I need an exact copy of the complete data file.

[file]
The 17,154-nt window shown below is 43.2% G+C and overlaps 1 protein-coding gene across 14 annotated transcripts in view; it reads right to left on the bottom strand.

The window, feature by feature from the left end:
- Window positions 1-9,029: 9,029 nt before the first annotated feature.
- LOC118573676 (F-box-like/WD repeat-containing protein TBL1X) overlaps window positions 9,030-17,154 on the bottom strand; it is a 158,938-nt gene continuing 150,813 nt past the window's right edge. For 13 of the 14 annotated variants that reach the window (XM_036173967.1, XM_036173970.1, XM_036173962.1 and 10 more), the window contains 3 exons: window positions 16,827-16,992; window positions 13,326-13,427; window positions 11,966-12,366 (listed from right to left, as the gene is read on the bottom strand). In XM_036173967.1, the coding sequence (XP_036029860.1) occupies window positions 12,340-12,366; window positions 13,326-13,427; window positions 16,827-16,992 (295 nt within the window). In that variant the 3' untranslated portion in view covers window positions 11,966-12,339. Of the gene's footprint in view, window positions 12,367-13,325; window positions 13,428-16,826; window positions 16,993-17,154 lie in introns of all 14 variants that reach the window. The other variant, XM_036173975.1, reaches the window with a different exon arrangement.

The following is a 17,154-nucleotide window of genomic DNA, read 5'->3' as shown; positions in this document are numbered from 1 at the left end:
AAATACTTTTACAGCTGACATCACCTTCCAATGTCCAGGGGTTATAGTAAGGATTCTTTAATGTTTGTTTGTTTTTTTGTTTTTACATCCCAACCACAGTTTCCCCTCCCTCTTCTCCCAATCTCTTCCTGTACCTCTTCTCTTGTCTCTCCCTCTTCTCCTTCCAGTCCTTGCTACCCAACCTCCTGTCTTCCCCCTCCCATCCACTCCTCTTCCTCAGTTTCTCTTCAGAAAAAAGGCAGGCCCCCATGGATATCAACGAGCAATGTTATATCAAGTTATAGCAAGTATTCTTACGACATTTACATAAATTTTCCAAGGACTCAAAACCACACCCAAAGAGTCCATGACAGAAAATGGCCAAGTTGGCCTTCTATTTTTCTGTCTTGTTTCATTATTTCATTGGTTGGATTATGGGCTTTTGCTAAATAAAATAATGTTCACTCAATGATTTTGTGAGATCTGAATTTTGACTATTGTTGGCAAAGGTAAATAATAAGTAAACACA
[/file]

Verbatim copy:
The 17,154-nt window shown below is 43.2% G+C and overlaps 1 protein-coding gene across 14 annotated transcripts in view; it reads right to left on the bottom strand.

The window, feature by feature from the left end:
- Window positions 1-9,029: 9,029 nt before the first annotated feature.
- LOC118573676 (F-box-like/WD repeat-containing protein TBL1X) overlaps window positions 9,030-17,154 on the bottom strand; it is a 158,938-nt gene continuing 150,813 nt past the window's right edge. For 13 of the 14 annotated variants that reach the window (XM_036173967.1, XM_036173970.1, XM_036173962.1 and 10 more), the window contains 3 exons: window positions 16,827-16,992; window positions 13,326-13,427; window positions 11,966-12,366 (listed from right to left, as the gene is read on the bottom strand). In XM_036173967.1, the coding sequence (XP_036029860.1) occupies window positions 12,340-12,366; window positions 13,326-13,427; window positions 16,827-16,992 (295 nt within the window). In that variant the 3' untranslated portion in view covers window positions 11,966-12,339. Of the gene's footprint in view, window positions 12,367-13,325; window positions 13,428-16,826; window positions 16,993-17,154 lie in introns of all 14 variants that reach the window. The other variant, XM_036173975.1, reaches the window with a different exon arrangement.

The following is a 17,154-nucleotide window of genomic DNA, read 5'->3' as shown; positions in this document are numbered from 1 at the left end:
AAATACTTTTACAGCTGACATCACCTTCCAATGTCCAGGGGTTATAGTAAGGATTCTTTAATGTTTGTTTGTTTTTTTGTTTTTACATCCCAACCACAGTTTCCCCTCCCTCTTCTCCCAATCTCTTCCTGTACCTCTTCTCTTGTCTCTCCCTCTTCTCCTTCCAGTCCTTGCTACCCAACCTCCTGTCTTCCCCCTCCCATCCACTCCTCTTCCTCAGTTTCTCTTCAGAAAAAAGGCAGGCCCCCATGGATATCAACGAGCAATGTTATATCAAGTTATAGCAAGTATTCTTACGACATTTACATAAATTTTCCAAGGACTCAAAACCACACCCAAAGAGTCCATGACAGAAAATGGCCAAGTTGGCCTTCTATTTTTCTGTCTTGTTTCATTATTTCATTGGTTGGATTATGGGCTTTTGCTAAATAAAATAATGTTCACTCAATGATTTTGTGAGATCTGAATTTTGACTATTGTTGGCAAAGGTAAATAATAAGTAAACACA